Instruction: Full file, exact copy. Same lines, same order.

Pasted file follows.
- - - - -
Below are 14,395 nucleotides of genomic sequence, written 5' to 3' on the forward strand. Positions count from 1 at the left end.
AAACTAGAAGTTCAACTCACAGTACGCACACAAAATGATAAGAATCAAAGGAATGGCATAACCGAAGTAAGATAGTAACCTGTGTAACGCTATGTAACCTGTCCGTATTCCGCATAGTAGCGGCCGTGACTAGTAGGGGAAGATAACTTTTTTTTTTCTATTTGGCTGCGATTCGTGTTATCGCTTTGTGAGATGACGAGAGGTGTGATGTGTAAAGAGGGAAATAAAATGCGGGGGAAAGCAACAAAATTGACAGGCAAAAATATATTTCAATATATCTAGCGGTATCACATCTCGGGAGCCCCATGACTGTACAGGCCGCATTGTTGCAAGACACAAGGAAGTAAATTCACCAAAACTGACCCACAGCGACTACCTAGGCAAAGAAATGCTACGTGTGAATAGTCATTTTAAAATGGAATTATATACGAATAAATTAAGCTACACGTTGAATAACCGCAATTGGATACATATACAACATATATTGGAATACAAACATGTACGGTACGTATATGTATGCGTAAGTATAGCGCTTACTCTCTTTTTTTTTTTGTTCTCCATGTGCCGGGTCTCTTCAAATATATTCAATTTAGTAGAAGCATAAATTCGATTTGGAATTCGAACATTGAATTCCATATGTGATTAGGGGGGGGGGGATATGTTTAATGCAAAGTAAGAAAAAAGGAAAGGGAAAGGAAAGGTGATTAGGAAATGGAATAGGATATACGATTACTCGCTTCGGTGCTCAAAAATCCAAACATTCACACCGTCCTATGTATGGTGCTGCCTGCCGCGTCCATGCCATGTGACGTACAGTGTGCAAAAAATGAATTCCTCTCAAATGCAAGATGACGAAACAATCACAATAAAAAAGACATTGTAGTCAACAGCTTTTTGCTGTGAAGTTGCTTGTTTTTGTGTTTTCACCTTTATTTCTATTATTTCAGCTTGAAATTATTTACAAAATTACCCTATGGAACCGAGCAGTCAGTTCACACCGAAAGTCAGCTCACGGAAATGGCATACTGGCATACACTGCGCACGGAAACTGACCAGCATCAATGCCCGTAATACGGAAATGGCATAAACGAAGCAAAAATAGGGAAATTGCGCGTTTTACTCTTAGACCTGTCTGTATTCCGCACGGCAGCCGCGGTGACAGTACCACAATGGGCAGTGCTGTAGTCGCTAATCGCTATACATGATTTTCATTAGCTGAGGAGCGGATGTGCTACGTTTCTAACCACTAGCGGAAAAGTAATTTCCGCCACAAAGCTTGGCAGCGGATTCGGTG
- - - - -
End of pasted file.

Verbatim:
Below are 14,395 nucleotides of genomic sequence, written 5' to 3' on the forward strand. Positions count from 1 at the left end.
AAACTAGAAGTTCAACTCACAGTACGCACACAAAATGATAAGAATCAAAGGAATGGCATAACCGAAGTAAGATAGTAACCTGTGTAACGCTATGTAACCTGTCCGTATTCCGCATAGTAGCGGCCGTGACTAGTAGGGGAAGATAACTTTTTTTTTTCTATTTGGCTGCGATTCGTGTTATCGCTTTGTGAGATGACGAGAGGTGTGATGTGTAAAGAGGGAAATAAAATGCGGGGGAAAGCAACAAAATTGACAGGCAAAAATATATTTCAATATATCTAGCGGTATCACATCTCGGGAGCCCCATGACTGTACAGGCCGCATTGTTGCAAGACACAAGGAAGTAAATTCACCAAAACTGACCCACAGCGACTACCTAGGCAAAGAAATGCTACGTGTGAATAGTCATTTTAAAATGGAATTATATACGAATAAATTAAGCTACACGTTGAATAACCGCAATTGGATACATATACAACATATATTGGAATACAAACATGTACGGTACGTATATGTATGCGTAAGTATAGCGCTTACTCTCTTTTTTTTTTTGTTCTCCATGTGCCGGGTCTCTTCAAATATATTCAATTTAGTAGAAGCATAAATTCGATTTGGAATTCGAACATTGAATTCCATATGTGATTAGGGGGGGGGGGATATGTTTAATGCAAAGTAAGAAAAAAGGAAAGGGAAAGGAAAGGTGATTAGGAAATGGAATAGGATATACGATTACTCGCTTCGGTGCTCAAAAATCCAAACATTCACACCGTCCTATGTATGGTGCTGCCTGCCGCGTCCATGCCATGTGACGTACAGTGTGCAAAAAATGAATTCCTCTCAAATGCAAGATGACGAAACAATCACAATAAAAAAGACATTGTAGTCAACAGCTTTTTGCTGTGAAGTTGCTTGTTTTTGTGTTTTCACCTTTATTTCTATTATTTCAGCTTGAAATTATTTACAAAATTACCCTATGGAACCGAGCAGTCAGTTCACACCGAAAGTCAGCTCACGGAAATGGCATACTGGCATACACTGCGCACGGAAACTGACCAGCATCAATGCCCGTAATACGGAAATGGCATAAACGAAGCAAAAATAGGGAAATTGCGCGTTTTACTCTTAGACCTGTCTGTATTCCGCACGGCAGCCGCGGTGACAGTACCACAATGGGCAGTGCTGTAGTCGCTAATCGCTATACATGATTTTCATTAGCTGAGGAGCGGATGTGCTACGTTTCTAACCACTAGCGGAAAAGTAATTTCCGCCACAAAGCTTGGCAGCGGATTCGGTG